Mosquito-borne illness advisory for Marion County, no plans to spray after deaths reported

mosquito, ocala news, ocala post, ocala news
Photo/Ocala Post

Marion County — Marion County remains under a mosquito-borne illness advisory due to eastern equine encephalitis activity.

In an August press release, Florida Department of Health Operations director Craig Ackerman, said, “The risk of disease being spread from mosquitoes to humans through mosquito bites is currently increased due to the number of local EEE cases.”

Ocala Post turned to Florida Department of Health for answers, who directed Ocala Post to county officials, who then pointed back to the health department.

In an e-mail, Marion County Public Information Specialist Stacie Causey wrote, “The decision to spray is a state-level decision. The county asks on the state agency’s directive to spray and in which areas of the county. Although there are counties that maintain a higher tax base to keep a mosquito spray contractor on retention, Marion County does not.”

The e-mail also states that “Marion County does not have an active mosquito spray policy. The county will spray for mosquitoes upon direction from the Florida Department of Health following three confirmed cases of either West Nile Virus or Eastern Equine Encephalitis.”

Ocala Post then reached out to the FDOH.

“We want to ensure that our residents and visitors protect themselves from mosquito bites to prevent the spread of disease. Due to the complexity of arboviral disease control, we do not have cut-and-dried guidelines that determine whether to recommend spraying. However, the number of animal or human cases will inform the Department’s decision to issue a Mosquito-Borne Illness Advisory or Alert to the community,” Ackerman wrote in an e-mail.

However, Marion County policy states the county will spray upon three confirmed cases of either West Nile Virus or Eastern Equine Encephalitis.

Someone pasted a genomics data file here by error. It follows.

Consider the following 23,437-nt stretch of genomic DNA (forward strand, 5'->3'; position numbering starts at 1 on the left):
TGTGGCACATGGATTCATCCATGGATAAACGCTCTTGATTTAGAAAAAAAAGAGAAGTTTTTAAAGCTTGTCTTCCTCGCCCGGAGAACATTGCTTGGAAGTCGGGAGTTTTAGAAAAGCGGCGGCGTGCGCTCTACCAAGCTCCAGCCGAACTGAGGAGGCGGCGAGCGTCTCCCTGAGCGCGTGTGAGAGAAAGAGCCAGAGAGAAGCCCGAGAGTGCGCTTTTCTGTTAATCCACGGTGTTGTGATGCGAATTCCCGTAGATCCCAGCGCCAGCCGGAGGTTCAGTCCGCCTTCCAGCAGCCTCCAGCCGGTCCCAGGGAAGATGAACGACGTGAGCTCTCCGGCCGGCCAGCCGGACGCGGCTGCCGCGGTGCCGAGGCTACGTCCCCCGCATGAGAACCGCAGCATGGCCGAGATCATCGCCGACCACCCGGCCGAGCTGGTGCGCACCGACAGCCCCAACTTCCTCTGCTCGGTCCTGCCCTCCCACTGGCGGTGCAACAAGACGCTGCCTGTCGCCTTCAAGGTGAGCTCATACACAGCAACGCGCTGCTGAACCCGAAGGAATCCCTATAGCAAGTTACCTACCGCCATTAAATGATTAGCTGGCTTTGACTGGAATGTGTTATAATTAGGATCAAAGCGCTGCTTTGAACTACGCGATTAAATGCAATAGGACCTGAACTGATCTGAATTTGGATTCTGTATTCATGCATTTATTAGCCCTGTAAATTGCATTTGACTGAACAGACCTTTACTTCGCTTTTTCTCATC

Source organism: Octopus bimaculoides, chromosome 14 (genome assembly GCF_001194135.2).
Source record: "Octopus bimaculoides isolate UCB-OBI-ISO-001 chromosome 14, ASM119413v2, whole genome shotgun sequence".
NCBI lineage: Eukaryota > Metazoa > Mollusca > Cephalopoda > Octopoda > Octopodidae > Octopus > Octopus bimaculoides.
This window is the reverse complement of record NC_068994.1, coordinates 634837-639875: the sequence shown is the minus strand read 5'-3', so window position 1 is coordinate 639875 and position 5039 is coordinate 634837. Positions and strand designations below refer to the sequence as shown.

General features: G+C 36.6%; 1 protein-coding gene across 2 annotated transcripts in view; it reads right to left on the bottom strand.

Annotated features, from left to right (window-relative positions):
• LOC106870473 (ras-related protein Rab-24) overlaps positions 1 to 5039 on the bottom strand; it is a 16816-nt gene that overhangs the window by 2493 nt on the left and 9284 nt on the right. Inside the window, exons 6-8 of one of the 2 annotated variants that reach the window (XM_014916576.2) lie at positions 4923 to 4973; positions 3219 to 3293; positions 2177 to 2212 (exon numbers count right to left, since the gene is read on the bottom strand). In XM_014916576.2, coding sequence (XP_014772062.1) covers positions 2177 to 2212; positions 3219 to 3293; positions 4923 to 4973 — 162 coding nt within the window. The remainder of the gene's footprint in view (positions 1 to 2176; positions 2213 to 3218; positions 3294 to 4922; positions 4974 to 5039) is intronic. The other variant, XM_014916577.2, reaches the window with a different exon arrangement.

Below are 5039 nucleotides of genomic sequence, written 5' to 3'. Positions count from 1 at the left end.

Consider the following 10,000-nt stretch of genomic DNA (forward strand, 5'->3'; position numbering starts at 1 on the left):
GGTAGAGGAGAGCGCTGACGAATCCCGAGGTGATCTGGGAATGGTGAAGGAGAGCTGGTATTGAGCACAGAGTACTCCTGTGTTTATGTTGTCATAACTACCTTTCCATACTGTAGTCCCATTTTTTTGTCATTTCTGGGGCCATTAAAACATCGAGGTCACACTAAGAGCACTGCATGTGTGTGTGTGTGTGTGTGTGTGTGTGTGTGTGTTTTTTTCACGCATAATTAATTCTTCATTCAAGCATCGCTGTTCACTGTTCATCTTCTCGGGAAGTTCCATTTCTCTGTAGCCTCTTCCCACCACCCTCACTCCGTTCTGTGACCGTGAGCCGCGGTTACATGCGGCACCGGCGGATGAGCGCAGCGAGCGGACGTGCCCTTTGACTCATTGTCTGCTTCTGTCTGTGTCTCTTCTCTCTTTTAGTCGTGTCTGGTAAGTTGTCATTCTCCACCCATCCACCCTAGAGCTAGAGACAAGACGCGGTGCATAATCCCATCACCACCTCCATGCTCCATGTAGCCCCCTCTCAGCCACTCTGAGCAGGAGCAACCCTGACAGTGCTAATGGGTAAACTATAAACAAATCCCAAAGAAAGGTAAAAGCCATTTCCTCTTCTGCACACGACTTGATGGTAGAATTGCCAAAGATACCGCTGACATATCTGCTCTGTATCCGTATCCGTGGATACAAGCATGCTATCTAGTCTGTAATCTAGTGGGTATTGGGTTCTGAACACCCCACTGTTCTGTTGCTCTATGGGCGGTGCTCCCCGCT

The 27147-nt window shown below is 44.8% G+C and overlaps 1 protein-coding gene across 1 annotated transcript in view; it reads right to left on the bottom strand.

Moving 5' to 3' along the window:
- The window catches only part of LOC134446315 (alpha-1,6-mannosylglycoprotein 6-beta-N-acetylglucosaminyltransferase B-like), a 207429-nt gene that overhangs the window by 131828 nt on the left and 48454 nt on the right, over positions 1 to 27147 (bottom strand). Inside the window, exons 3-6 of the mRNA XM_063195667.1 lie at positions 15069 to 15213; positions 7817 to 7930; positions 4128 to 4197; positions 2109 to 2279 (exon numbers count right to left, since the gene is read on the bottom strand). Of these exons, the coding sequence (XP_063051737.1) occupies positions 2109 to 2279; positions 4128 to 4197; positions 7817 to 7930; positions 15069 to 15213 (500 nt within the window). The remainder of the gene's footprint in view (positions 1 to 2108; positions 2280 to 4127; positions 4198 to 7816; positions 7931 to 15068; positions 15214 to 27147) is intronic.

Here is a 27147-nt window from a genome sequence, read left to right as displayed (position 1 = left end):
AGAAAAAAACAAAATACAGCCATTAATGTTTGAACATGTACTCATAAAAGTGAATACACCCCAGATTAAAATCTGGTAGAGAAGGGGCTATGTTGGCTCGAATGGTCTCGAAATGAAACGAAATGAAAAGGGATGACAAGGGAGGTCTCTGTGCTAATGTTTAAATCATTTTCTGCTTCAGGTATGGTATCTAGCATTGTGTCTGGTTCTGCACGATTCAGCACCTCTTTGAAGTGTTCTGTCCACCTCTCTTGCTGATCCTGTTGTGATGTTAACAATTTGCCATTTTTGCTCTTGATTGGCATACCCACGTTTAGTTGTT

Since Ocala Post last reported on EEE, three more animal deaths have been reported in Marion County; bringing the total to 13 since February — eleven horses and two emus. Yet, county officials have not given the go-ahead to spray.

“Here are some basic steps the Department takes before recommending that Marion County spray for mosquitoes,” said Ackerman.

    1. Mosquito-borne illness confirmed in animal(s) or human(s)
    2. Evaluation of site to determine if spraying will result in a reduced risk of transmission of disease to humans. Considerations include:
  • Proximity to other residences
  • Level of mosquito infestation
  • Distance and elapsed time between other confirmed illnesses
  • Other geographical and weather considerations
  • Make recommendations to Marion County Board of County Commissioners

For people, preventing mosquito bites is the best way to reduce the risk of mosquito-borne disease. Mosquitoes can be found in many different environments and you may not always notice when you have been bitten. “Drain and Cover” are key:

  • Drain standing water to stop mosquitoes from multiplying.
  • Cover your skin with clothing and use mosquito repellent.
  • Cover doors and windows with screens to keep mosquitoes out.

We want to hear from you. What do you think? Should the FDOH order the county to spray for mosquitoes?

Please follow and like us: